The 157 Group has spread its wings beyond England to take on colleges from Wales, Scotland and Northern Ireland. Lynne Sedgmore explains why.
I am very pleased that we have announced in recent months the arrival of Belfast Metropolitan College, Coleg Cambria and Aberdeen College as the newest members of the 157 Group.
These large, successful and prestigious colleges are our first members outside England, and you may ask why we have chosen to expand in this way at this time.
When 157 was first set up, it was to enable leading principals, and their colleges, to raise the profile and reputation of all colleges and influence policy.
We took the decision that membership should never expand beyond the 30 mark, to make sure we could continue to hold meaningful discussions with everyone around one table.
Anyone who has ever been to a 157 Group meeting would, I think, agree the discussions we have are meaningful, expansive, challenging, inspiring and, increasingly influential.
So much so, it seems, that I am regularly approached by colleges wanting to join us.
Over recent months and years, these approaches began coming not just from colleges in England.
Principals across the UK were interested in the work we have done, for example, on vocational teaching and learning, and saw the way we have included colleges beyond our own membership in many of our projects and initiatives, for the benefit of the whole college sector.
The 157 Group exists to serve its members and be at the leading edge of the sector.
We have always been, and remain, committed to doing this on three levels.
Firstly, through thought leadership — setting out visionary, challenging and radical agendas for how things might be done differently, and better, in the future.
Secondly, through practice improvement — enabling colleges to work together to derive experience and knowledge, and spread good practice for the benefit of all learners and employers;
Thirdly, through policy influence — using the experience of our members to directly inform the views of government and policy makers, government bodies and agencies, academics and other influencers of opinion.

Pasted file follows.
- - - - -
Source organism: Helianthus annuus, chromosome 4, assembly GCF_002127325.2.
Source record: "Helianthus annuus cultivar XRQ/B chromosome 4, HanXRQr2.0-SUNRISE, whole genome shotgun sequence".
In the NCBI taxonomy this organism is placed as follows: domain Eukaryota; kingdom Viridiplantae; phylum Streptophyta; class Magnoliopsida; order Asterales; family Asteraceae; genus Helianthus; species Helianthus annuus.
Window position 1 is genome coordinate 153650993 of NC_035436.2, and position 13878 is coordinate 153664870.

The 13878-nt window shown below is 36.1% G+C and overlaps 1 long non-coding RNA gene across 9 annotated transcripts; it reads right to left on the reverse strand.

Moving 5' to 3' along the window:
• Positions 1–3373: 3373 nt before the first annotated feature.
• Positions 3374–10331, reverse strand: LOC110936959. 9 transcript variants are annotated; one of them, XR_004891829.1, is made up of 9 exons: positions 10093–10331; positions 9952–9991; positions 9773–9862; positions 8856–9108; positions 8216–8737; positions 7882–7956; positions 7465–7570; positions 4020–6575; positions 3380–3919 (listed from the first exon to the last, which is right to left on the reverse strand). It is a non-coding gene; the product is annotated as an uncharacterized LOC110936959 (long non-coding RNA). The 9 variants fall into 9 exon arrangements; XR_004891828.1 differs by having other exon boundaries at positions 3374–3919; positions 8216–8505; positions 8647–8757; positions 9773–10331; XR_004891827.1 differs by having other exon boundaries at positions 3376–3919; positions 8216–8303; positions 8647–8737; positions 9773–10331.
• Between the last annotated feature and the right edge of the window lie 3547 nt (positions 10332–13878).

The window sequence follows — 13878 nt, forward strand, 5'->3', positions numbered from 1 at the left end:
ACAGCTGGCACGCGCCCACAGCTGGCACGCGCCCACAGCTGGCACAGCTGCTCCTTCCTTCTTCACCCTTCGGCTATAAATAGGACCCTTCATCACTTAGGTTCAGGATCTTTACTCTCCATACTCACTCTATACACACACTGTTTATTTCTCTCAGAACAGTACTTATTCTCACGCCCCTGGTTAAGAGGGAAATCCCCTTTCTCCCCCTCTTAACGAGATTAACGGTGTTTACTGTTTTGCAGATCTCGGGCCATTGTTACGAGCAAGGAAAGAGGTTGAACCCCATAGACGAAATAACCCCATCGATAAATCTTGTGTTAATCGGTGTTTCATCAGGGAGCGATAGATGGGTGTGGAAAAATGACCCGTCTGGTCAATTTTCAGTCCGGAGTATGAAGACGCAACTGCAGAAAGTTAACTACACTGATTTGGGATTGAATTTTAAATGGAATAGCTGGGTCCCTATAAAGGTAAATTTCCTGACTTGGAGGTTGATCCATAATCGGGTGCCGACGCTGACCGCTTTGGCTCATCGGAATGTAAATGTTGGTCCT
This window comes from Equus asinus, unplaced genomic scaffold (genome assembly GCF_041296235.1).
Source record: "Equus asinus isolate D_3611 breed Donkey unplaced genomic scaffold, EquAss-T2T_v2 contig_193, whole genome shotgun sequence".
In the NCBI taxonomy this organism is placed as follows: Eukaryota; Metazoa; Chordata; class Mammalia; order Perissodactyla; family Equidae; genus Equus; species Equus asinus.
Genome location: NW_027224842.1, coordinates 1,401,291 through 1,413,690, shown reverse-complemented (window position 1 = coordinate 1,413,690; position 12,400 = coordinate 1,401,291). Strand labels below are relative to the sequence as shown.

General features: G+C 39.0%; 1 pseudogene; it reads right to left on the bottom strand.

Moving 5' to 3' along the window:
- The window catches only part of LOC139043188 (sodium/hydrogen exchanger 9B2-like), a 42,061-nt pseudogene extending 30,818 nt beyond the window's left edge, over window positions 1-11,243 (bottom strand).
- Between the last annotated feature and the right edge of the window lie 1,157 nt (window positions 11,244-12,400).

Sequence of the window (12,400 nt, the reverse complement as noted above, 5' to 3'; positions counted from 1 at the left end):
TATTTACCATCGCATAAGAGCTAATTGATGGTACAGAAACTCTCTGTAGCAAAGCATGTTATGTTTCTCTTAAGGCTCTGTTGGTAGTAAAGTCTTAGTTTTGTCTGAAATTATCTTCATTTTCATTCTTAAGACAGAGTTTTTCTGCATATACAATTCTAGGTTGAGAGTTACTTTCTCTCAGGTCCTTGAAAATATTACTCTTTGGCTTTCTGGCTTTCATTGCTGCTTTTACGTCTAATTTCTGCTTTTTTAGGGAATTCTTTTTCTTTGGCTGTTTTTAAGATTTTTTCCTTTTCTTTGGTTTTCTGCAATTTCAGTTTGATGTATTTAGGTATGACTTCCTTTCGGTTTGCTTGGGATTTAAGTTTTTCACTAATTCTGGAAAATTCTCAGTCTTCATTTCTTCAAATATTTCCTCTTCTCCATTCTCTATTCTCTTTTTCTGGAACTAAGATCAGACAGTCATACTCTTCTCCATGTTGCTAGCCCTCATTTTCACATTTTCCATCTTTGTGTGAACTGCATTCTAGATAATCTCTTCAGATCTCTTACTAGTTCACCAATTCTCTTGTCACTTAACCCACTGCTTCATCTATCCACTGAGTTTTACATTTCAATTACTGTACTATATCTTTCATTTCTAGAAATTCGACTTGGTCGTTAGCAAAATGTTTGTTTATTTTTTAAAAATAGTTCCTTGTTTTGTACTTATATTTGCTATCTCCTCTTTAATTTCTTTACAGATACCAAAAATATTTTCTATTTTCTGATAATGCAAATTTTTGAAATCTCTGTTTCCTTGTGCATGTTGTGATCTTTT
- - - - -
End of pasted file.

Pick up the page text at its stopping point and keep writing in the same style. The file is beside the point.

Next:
It is true the devolved governments have taken somewhat different approaches to policy and FE in the recent past.
At 157, we believe FE is not homogeneous, and so we have always been open to learning from other ways of doing things.
Two years ago, we held a joint seminar with the international RC-2020 organisation of urban community colleges from eight different countries, and the thinking that emerged from our relationship with RC-2020 has influenced our own approach ever since.
So it seems timely we should learn far more intimately from the experiences of our colleagues in Northern Ireland, Wales and Scotland.
As these nations take a different approach, for example, to the formation of larger colleges through mergers, we want to understand the impact of different approaches to policy.
And in the crucial area of promoting outstanding vocational teaching and learning, we believe our new members will bring different perspectives that will enrich our thinking further.
The vast majority of our members, and consequently our main policy focus, remains in England.
We will assist our new members to use the English experience to influence developments elsewhere, but our key relationships with policymakers remain in Westminster.
We are, though, a sector and an organisation which is all about learning, and the best learning always comes from gaining diverse perspectives on similar issues.
We are very excited about welcoming our new members, and are sure we will see their influence on our work in the months ahead.
Lynne Sedgmore, executive director,